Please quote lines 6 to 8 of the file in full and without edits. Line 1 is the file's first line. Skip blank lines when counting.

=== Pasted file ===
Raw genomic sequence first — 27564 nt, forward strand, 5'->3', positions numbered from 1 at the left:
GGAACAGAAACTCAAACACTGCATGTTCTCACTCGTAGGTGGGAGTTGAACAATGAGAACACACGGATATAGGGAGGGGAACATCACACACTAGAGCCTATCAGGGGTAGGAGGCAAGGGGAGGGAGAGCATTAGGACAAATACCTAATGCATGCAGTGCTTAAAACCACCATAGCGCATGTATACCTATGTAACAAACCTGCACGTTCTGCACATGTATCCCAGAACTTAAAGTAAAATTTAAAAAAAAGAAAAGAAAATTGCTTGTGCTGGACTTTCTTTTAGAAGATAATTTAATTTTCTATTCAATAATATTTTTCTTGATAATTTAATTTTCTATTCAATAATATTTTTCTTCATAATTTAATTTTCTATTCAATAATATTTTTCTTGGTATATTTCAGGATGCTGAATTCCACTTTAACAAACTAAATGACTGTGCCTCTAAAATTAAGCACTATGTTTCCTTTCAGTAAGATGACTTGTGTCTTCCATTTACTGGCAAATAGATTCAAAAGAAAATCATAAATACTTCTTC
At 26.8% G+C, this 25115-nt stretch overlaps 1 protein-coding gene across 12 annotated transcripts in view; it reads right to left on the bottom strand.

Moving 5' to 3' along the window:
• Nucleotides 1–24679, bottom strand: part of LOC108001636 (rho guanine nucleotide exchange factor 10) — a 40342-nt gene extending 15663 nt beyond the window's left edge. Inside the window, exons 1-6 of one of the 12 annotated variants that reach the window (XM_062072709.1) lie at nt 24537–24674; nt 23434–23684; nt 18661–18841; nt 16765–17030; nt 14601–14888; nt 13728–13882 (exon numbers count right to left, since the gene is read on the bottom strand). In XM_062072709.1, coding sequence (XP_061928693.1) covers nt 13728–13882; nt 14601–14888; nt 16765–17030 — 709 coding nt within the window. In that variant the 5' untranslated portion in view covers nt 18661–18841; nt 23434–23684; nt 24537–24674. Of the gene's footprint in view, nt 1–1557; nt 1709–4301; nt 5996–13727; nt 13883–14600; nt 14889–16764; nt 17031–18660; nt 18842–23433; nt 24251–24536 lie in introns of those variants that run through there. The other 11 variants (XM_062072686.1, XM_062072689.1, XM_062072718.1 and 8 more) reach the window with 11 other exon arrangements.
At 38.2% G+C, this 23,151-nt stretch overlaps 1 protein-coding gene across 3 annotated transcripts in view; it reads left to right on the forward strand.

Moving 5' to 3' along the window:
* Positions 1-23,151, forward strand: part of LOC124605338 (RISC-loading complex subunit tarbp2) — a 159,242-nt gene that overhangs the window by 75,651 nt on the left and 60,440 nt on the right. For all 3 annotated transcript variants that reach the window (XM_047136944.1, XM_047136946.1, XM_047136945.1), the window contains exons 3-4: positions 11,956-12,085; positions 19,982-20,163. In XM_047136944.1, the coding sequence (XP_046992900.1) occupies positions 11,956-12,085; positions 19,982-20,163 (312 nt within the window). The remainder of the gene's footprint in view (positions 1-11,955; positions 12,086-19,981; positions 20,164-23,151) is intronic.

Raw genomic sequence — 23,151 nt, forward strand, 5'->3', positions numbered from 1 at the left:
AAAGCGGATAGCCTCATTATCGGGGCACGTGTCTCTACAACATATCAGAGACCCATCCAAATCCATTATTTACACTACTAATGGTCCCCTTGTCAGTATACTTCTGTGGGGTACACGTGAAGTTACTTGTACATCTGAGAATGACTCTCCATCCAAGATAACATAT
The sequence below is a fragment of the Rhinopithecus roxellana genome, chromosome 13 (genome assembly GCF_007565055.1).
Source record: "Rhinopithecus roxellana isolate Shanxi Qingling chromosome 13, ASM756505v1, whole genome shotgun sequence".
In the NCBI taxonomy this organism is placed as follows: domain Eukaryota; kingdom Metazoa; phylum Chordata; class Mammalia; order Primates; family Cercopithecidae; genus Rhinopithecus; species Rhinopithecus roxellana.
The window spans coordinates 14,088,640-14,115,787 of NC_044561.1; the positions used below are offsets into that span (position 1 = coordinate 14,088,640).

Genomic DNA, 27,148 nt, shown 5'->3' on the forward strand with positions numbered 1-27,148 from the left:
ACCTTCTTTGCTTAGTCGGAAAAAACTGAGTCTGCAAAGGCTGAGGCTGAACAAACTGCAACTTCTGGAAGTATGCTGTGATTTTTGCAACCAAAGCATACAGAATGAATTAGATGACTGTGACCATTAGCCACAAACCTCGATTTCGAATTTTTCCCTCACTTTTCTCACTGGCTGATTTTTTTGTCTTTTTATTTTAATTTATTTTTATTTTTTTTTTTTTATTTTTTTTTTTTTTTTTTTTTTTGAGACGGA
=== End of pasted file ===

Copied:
At 38.2% G+C, this 23,151-nt stretch overlaps 1 protein-coding gene across 3 annotated transcripts in view; it reads left to right on the forward strand.

Moving 5' to 3' along the window:
* Positions 1-23,151, forward strand: part of LOC124605338 (RISC-loading complex subunit tarbp2) — a 159,242-nt gene that overhangs the window by 75,651 nt on the left and 60,440 nt on the right. For all 3 annotated transcript variants that reach the window (XM_047136944.1, XM_047136946.1, XM_047136945.1), the window contains exons 3-4: positions 11,956-12,085; positions 19,982-20,163. In XM_047136944.1, the coding sequence (XP_046992900.1) occupies positions 11,956-12,085; positions 19,982-20,163 (312 nt within the window). The remainder of the gene's footprint in view (positions 1-11,955; positions 12,086-19,981; positions 20,164-23,151) is intronic.